By Michael B. Horn and Gunnar Counselman
As a new wave of governors prepare to take office on the heels of the election, one of their concerns will undoubtedly be the high price of higher education.
Although there are many suggestions for what policymakers should do about the high cost of college — from creating shaming lists that expose colleges that are doing a poor job of educating students along any number of dimensions, from completion to return on investment, to accountability measures, and from reducing government subsidies to making college free — governors have another tool in their kit that has not been used, sits entirely outside higher education policy, and wouldn’t cost them a dime.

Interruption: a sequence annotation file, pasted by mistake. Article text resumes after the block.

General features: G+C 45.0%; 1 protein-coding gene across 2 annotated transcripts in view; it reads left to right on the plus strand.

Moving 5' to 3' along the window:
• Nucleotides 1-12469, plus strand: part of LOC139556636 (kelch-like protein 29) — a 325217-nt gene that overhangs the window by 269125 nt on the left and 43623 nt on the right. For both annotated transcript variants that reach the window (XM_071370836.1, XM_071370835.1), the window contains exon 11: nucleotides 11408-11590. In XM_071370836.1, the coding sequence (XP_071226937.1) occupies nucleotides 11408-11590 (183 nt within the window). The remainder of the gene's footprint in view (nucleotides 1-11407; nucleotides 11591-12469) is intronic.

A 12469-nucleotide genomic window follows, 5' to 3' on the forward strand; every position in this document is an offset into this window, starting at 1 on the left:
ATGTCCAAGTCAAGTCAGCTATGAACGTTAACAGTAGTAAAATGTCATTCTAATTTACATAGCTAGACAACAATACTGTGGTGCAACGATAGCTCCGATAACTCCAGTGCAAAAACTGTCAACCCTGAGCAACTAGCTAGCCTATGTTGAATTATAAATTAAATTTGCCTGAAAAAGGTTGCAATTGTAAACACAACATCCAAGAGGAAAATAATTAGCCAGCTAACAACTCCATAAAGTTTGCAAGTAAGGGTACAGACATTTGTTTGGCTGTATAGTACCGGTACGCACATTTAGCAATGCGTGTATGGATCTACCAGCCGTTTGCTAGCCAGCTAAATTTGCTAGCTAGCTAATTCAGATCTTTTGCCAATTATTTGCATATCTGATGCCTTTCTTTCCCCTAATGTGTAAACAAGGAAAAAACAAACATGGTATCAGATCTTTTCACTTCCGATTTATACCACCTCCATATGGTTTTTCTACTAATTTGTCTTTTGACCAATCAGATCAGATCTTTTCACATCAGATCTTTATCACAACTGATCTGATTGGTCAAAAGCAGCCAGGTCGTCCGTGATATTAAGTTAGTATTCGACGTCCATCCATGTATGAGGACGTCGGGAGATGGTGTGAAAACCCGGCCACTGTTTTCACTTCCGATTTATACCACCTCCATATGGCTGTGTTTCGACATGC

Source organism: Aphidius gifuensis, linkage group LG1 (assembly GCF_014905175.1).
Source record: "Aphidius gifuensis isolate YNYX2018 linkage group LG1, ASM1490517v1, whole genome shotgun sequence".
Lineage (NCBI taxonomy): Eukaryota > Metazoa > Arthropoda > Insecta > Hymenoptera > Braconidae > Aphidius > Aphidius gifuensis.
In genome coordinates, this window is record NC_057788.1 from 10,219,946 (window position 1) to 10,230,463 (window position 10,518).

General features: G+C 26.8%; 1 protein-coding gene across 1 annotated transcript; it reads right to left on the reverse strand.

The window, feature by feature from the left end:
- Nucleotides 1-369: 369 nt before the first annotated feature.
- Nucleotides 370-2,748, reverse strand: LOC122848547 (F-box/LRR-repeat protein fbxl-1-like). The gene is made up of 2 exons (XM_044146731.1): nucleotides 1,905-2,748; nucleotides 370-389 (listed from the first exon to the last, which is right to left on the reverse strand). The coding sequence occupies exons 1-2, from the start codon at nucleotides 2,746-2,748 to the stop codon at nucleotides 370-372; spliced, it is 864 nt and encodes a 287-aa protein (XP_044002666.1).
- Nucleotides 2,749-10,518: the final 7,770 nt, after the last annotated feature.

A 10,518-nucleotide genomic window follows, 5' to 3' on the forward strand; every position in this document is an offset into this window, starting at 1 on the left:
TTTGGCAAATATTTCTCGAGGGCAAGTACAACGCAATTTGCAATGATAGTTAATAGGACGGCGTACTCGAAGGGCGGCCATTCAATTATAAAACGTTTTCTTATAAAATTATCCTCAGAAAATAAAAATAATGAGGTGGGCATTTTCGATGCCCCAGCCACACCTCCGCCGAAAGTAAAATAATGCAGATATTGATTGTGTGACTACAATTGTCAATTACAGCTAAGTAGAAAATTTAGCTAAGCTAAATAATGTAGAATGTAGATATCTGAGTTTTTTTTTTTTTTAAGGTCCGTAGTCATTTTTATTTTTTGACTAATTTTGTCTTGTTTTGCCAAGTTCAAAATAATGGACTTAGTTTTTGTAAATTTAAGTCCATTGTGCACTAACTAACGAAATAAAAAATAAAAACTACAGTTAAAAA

State governments should stop making a degree a prerequisite for state job openings wherever they can. Doing so would support the growing market for affordable college alternatives by giving them a clear opportunity to demonstrate their value.